In the Psalms David declares,
“I will praise you as long as I live, and in your name I will lift up my hands.” (Psalm 63:4 NIV)
“May my prayer be set before you like incense; may the lifting up of my hands be like the evening sacrifice.” (Psalm 141:2 NIV)
Psalm 134:2 is an instruction by the congregation to the priests and Levites serving in the Temple.
“Lift up your hands in the sanctuary and praise the LORD.”
- How do you feel about hands raised in worship during church services?
- What does the Bible tell us?
C) Selah – As a Cry of Worship
I find it exciting to be in a gathering of believers such as the ‘Songs of Praise’ gatherings, where the praise is led by a large augmented choir and accompanied by a full orchestra. That for me is a joyful noise to the Lord.
We don’t use the word, Selah in our praise and worship today, do we? Perhaps we should. But according to that third suggestion, the words Alleluia and Amen can also be used as cries of worship. Alleluia, literally means the Lord be praised! Or Praise the Lord! When we say Amen, we are agreeing – So be it!
Further Thoughts on Selah
In the well-known Bible commentary compiled by Jamieson, Fausset, and Brown, they say Selah is “a musical sign, put at the close of sections and strophes, always at the end of a verse… It implies a change of modulation and comes from a root to ‘rest’ or ‘pause’ …. implying a cessation of the chant, during an instrumental interlude.”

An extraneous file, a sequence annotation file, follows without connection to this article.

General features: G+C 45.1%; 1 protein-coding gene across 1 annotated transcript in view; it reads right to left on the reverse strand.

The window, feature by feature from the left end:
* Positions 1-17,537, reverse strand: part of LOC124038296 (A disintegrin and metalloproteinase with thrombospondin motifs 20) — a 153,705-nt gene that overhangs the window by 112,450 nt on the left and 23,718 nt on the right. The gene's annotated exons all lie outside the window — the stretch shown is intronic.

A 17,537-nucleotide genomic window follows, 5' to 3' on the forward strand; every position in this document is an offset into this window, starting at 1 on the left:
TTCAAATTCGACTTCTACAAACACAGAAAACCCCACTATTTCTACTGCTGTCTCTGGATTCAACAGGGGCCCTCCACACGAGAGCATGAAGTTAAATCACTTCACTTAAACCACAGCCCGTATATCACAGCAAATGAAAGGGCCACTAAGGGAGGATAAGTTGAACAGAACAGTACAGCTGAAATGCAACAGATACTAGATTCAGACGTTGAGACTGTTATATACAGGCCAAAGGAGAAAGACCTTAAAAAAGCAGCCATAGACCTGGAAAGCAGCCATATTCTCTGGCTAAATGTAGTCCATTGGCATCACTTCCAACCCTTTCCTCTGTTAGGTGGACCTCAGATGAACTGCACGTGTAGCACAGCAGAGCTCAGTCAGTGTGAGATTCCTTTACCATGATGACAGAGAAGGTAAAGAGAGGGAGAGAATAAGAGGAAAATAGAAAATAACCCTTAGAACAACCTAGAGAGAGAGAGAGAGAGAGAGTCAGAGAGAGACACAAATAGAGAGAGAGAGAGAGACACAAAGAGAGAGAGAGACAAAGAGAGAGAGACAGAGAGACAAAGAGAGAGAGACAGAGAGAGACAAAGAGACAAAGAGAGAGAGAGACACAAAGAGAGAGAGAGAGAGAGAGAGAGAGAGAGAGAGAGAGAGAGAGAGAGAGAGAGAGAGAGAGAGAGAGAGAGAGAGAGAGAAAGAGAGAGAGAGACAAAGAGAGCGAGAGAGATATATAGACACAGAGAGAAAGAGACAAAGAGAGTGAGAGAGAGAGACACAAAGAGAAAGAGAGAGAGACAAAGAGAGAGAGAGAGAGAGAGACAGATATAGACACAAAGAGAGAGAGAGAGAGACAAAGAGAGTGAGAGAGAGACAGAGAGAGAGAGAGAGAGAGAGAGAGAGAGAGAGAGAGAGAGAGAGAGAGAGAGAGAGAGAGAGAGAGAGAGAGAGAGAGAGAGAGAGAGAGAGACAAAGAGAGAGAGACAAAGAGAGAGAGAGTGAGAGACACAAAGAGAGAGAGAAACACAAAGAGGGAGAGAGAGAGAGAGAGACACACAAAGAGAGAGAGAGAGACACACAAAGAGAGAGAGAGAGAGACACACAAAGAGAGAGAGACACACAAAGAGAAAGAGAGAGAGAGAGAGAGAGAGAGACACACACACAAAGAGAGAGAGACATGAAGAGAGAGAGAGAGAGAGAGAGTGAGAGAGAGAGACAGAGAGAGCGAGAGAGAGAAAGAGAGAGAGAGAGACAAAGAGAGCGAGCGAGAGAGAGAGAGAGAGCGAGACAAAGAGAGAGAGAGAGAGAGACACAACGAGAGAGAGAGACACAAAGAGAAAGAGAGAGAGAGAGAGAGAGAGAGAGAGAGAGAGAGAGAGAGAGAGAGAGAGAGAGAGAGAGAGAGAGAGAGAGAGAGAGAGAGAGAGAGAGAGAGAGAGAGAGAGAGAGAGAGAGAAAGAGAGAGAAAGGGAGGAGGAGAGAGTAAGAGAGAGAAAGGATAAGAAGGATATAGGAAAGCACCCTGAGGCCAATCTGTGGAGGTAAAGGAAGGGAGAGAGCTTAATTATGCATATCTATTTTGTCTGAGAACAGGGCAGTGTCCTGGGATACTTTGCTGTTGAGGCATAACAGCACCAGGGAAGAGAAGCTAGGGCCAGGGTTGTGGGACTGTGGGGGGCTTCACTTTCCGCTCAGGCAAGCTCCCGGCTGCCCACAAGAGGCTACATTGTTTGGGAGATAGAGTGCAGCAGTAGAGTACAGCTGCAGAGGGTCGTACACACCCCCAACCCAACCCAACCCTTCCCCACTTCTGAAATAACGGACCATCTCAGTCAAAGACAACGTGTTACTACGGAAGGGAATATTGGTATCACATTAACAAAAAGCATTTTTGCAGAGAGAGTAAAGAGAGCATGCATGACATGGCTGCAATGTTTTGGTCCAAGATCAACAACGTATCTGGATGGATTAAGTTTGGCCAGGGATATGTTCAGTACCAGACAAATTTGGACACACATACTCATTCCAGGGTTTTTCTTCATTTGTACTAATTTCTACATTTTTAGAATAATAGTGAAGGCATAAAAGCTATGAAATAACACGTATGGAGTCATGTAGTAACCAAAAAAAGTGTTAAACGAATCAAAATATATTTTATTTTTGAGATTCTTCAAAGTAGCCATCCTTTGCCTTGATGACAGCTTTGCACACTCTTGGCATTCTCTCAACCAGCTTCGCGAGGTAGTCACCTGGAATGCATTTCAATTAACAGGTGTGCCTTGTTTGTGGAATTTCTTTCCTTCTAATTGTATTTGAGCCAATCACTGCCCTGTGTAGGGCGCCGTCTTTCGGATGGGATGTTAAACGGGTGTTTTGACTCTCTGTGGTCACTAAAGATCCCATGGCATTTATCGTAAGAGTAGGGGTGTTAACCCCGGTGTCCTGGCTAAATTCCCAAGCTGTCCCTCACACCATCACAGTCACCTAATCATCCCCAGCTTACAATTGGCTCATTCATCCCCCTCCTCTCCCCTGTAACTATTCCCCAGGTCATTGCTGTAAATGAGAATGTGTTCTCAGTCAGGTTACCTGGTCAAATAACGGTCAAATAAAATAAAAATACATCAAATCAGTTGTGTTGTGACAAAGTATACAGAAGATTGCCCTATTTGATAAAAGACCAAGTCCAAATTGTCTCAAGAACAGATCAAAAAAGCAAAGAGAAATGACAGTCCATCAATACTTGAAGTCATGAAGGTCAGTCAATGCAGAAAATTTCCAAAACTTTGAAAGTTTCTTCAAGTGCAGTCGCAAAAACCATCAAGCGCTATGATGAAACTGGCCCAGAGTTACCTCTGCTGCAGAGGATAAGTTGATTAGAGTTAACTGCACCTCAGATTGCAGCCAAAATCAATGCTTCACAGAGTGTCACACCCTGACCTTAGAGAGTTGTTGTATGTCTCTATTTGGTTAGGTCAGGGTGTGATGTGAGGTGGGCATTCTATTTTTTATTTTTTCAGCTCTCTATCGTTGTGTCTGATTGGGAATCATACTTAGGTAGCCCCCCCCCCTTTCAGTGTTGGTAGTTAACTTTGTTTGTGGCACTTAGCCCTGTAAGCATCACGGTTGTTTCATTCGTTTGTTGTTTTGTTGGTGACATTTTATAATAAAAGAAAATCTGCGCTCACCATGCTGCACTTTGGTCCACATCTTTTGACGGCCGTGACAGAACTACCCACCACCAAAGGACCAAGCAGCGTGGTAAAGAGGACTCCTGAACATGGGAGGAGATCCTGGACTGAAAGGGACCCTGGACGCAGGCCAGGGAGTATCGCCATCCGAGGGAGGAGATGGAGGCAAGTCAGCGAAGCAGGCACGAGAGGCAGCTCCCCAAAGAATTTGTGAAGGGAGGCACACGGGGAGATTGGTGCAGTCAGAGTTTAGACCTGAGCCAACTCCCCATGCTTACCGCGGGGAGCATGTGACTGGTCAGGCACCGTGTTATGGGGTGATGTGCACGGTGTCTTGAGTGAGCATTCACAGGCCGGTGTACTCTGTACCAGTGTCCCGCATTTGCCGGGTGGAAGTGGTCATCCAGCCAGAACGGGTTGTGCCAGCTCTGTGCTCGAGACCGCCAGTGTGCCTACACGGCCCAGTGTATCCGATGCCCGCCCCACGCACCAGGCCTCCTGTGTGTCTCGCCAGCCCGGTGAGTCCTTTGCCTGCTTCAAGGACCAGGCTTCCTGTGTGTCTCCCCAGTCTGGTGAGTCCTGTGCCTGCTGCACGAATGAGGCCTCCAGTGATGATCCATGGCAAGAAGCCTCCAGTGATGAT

Along the same lines, I like the suggestion put forward by several commentaries that “Selah“, simply means ‘pause and think about what you just heard’.
- How often do you pause and think about what you have just heard or read?
- Do you take time to pause and think during your worship? What words are you singing? What is God saying to you?
Pause and Think
If you are anything like me you don’t retain much of what you hear or read. When I am reading a book and have to put it down when I come back to it I often have to go back a few pages to get back into the story. When I am in church, I don’t remember much of the message hours later unless I have jotted down a few notes.
Remember how God encouraged the prophet to write things down?
“I will give you my message in the form of a vision. Write it clearly enough to be read at a glance.” (Habakkuk 2:2 CEV)
Paul tells us,
“Everything in the Scriptures is God’s Word. All of it is useful for teaching and helping people and for correcting them and showing them how to live.” (2 Timothy 3:16 CEV)
It is not only important for us to read the Bible regularly (daily). But we need to put into practice the precepts outlined there for our training in living a Christ-centered life.
Throughout the week endeavour to lift up Jesus.
Take time to pause and think about what He means to you.
Give careful thought to what you believe He has been saying to you personally through this week’s study.
Join me now as we lift our hands and voices in worship to our Lord, using an old favourite.
If you haven’t yet read the background to the prophecy, please do. It will benefit you throughout our time together.